The reaction of phosgene with thorium oxide has been shown to be a good method for preparing thorium tetrachloride. The equilibria of the reaction showed that nearly complete utilization of phosgene could be attained in a properly designed reactor. The kinetics of the reaction could not be represented by a simple rate law but the effects of bed depth, particle size, mode of oxide preparation and temperature on the rate of reaction were established. The depth of the bed of thorium oxide and the particle size of the oxide did not affect the initial rate of reaction. At high conversions the rate of the reaction was probably controlled by the slow solid state diffusion of oxygen to the surface of the thorium tetrachloride crystals and the highest conversion of thorium oxide to thorium tetrachloride obtained was approximately 91 o/o. The size of the crystallites in the thorium oxide particles increased as the temperature at which thorium oxalate was calcined to thorium oxide was increased. The resulting decrease in surface area decreased the initial rate of reaction. The temperature coefficient of the reaction rate was small and a temperature increase of approximately 200° C was required to double the rate of reaction.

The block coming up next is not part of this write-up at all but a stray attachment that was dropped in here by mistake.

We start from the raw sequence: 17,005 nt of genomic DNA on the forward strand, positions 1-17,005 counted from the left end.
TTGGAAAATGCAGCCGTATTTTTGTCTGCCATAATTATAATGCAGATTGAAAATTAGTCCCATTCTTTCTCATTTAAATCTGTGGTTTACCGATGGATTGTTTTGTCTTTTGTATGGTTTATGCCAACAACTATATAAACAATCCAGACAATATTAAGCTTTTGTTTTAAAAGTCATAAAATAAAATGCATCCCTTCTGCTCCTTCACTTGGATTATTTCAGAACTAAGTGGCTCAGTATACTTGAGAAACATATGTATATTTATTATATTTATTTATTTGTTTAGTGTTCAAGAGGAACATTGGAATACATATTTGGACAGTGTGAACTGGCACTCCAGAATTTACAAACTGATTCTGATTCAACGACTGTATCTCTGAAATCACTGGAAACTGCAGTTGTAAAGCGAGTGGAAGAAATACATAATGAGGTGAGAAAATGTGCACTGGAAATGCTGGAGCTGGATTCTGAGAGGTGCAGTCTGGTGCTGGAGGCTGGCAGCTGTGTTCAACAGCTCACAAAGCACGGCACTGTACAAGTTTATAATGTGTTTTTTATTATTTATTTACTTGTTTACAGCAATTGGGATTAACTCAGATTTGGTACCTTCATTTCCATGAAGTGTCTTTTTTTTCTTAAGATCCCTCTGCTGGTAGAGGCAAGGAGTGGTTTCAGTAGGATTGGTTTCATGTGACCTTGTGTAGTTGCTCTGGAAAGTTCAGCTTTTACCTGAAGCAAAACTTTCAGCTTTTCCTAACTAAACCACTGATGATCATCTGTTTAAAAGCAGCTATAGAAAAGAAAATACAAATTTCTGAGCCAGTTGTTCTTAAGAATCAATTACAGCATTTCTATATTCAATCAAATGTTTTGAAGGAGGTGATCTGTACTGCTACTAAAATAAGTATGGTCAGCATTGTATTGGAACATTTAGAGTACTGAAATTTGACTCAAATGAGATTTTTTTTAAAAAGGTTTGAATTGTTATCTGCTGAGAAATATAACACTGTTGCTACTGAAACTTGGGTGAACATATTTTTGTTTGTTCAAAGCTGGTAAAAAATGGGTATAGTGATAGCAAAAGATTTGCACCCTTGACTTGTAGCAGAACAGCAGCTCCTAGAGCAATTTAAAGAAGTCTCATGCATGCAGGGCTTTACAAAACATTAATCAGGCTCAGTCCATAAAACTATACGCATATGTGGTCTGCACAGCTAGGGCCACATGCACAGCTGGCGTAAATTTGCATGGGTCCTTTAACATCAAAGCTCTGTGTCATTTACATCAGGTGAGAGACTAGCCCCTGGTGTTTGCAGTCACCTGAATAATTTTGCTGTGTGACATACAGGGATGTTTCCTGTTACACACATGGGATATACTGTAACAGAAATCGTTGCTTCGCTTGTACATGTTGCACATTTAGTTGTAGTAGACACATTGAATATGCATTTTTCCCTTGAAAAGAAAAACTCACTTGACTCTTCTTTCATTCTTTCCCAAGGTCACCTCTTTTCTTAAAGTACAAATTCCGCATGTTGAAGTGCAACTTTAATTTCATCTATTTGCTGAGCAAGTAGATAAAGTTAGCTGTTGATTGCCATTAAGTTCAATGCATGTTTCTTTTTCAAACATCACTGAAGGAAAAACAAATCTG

Peterson, D. T. and Sundquist, D. J., "Equilibria and kinetics of the reaction of phosgene with thorium oxide" (1964). Ames Laboratory Technical Reports. 76.